Yale junior Jonathan Kreiss-Tomkins hopes that a mountain-climbing expedition he took over the winter break will put to rest a longstanding question about the world's tallest volcano.
Ojos del Salado, which is located in the Andes on the border of Argentina and Chile, is the second highest mountain in the Western hemisphere. Citizens of the two nations, as well as mountaineers themselves, have long debated which of the volcano's two summits — one located in Argentina and the other in Chile — is the tallest. Over the years, traditional surveys of the summits have resulted in conflicting measurements.
"It's a unique situation to have such a notable peak, and to not know, conclusively, which of its summits is taller," says Kreiss-Tomkins. "I can't think of a single analog in the world to this situation."
With support from the Chase Coggins Memorial Fund, Kreiss-Tomkins spent a couple of weeks over the winter break in the Andes, where he and a companion measured the two summits using state-of-the-art GPS equipment. While still awaiting the final data for his expedition, the Yale student took the time to talk with the Yale Daily Bulletin about his mountain-measuring mission. Here is what we learned.
Alaskan explorer: A native of the island city of Sitka in Alaska, Kreiss-Tomkins has always loved climbing mountains in his home state. During a gap year after high school spent exploring in South America, the Yale junior climbed in a region of the Andes near Ojos del Salado and learned about the debate over its summits.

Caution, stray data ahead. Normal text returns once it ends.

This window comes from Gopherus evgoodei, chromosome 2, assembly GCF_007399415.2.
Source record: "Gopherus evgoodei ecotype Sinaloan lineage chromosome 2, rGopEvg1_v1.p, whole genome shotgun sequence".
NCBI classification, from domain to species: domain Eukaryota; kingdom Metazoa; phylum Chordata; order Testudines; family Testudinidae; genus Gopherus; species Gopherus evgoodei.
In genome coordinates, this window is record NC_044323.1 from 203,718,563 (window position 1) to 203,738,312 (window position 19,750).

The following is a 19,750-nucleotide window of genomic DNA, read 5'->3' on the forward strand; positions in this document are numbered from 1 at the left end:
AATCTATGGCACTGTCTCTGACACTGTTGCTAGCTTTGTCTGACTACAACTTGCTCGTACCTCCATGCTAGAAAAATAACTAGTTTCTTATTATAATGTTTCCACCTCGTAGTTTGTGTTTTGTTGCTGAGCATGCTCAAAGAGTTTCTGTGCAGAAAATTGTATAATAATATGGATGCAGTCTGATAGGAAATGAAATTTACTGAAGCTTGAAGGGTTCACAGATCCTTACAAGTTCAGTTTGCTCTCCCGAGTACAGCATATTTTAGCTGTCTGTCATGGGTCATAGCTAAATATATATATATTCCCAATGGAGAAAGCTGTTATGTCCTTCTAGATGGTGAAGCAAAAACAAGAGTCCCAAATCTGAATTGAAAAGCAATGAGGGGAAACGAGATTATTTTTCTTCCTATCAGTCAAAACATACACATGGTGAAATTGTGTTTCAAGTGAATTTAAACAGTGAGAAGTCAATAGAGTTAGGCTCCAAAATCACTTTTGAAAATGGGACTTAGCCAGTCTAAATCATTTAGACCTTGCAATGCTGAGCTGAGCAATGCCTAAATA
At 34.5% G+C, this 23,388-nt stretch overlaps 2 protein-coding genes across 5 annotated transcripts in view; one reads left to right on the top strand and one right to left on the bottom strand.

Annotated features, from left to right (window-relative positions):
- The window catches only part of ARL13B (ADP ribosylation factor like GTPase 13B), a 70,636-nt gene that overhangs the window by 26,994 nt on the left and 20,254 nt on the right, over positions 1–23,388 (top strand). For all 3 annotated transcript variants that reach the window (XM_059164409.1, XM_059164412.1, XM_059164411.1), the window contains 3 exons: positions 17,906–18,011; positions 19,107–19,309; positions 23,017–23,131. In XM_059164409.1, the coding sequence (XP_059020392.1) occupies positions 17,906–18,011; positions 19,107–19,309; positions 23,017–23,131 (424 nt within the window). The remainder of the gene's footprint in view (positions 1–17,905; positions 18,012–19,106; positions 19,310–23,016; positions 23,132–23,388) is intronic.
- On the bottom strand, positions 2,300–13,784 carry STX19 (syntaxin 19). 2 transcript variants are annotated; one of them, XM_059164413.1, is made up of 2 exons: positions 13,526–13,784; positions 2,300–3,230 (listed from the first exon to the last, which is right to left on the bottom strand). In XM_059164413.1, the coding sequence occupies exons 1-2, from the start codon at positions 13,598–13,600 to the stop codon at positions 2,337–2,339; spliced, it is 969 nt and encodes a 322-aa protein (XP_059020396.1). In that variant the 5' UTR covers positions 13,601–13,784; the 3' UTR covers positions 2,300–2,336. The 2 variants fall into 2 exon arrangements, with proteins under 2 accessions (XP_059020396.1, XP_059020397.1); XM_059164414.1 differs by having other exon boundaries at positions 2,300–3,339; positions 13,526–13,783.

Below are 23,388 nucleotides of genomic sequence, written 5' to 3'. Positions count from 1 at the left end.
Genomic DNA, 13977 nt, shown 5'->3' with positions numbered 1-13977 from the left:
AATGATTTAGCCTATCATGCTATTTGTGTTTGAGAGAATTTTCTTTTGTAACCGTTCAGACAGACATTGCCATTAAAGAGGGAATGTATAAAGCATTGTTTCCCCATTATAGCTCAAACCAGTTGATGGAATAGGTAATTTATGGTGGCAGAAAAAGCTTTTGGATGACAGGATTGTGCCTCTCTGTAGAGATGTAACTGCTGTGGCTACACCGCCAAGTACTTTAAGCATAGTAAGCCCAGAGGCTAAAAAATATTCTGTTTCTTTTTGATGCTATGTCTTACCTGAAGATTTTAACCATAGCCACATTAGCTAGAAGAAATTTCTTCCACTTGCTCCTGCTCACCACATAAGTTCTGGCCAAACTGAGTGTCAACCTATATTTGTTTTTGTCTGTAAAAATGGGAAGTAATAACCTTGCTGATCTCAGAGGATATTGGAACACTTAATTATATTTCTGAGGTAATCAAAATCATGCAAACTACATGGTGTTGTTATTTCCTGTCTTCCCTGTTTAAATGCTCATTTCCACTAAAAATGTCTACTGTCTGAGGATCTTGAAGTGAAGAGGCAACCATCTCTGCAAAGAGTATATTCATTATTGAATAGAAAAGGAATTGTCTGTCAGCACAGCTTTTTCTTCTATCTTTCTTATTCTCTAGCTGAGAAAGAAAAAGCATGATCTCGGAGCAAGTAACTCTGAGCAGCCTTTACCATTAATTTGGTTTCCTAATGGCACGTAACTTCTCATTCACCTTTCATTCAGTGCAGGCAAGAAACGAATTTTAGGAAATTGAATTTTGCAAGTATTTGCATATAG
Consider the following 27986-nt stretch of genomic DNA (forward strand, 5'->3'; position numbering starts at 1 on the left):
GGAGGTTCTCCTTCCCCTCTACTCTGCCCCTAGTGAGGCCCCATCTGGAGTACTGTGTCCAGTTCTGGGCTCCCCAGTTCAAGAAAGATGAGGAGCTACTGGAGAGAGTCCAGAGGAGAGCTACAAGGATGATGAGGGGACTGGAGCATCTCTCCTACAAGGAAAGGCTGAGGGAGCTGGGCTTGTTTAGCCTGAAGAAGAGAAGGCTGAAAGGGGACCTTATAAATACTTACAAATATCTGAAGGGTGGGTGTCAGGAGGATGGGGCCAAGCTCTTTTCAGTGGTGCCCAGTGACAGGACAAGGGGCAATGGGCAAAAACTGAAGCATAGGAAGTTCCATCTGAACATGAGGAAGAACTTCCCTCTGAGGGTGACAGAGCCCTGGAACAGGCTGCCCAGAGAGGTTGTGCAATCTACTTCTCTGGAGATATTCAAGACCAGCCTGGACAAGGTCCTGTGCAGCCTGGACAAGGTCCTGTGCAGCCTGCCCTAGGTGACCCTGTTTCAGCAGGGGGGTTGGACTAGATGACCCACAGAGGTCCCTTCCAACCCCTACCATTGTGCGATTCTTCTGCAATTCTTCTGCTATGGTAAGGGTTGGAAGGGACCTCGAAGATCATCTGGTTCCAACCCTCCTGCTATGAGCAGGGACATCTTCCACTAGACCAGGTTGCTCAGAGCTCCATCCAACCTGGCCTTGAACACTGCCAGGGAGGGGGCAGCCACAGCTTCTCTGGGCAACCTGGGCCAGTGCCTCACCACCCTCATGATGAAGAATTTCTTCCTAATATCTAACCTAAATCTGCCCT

"Last spring, I had the idea that it would be fun to take bulletproof methodology there to determine which peak is taller," says Kreiss-Tomkins, who also enlisted the support of geophysicist Frederick Blume of UNAVCO, a non-profit national consortium that facilitates geoscience research and education. Blume, who previously was involved in a project to measure Mt. Everest, provided logistical help, and Trimble, a company that manufactures positioning equipment, agreed to lend the Yale student highly precise GPS units to collect the necessary data.
A second shot: Kreiss-Tomkins originally planned to ascend Ojos del Salado in the summer, but was turned away by the Argentinean federal police because climbing had been temporarily banned on the volcano following a climber's death.